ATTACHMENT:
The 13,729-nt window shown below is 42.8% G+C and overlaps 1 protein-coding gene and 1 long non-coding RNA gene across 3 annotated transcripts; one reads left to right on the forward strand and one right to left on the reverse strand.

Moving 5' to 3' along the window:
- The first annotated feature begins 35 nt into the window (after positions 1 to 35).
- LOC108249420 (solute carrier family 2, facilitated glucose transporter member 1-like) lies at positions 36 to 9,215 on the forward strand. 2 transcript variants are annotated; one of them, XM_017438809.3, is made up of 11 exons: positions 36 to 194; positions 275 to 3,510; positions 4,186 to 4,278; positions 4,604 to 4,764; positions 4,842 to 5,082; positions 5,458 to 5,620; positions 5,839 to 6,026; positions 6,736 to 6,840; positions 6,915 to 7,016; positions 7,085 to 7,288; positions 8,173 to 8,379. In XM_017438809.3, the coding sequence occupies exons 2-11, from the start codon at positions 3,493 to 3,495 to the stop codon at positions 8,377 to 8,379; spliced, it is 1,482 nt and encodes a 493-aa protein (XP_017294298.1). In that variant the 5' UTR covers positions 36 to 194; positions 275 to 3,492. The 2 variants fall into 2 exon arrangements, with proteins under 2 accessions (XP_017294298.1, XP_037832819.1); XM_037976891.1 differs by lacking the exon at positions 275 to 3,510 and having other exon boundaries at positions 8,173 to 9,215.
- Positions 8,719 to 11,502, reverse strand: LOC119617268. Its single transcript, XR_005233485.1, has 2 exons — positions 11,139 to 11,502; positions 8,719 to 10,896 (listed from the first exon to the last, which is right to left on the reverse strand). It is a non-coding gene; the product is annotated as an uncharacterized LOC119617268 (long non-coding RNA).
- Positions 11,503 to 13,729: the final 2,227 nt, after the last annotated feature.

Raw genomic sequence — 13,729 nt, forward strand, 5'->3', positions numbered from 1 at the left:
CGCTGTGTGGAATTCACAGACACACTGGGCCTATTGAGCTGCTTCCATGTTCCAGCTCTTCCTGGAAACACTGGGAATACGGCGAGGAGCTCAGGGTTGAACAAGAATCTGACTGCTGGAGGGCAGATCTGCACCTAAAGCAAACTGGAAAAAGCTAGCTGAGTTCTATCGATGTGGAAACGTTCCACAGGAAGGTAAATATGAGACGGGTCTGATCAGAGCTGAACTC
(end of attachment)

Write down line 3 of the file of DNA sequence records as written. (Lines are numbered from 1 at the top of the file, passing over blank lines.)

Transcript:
- The first annotated feature begins 35 nt into the window (after positions 1 to 35).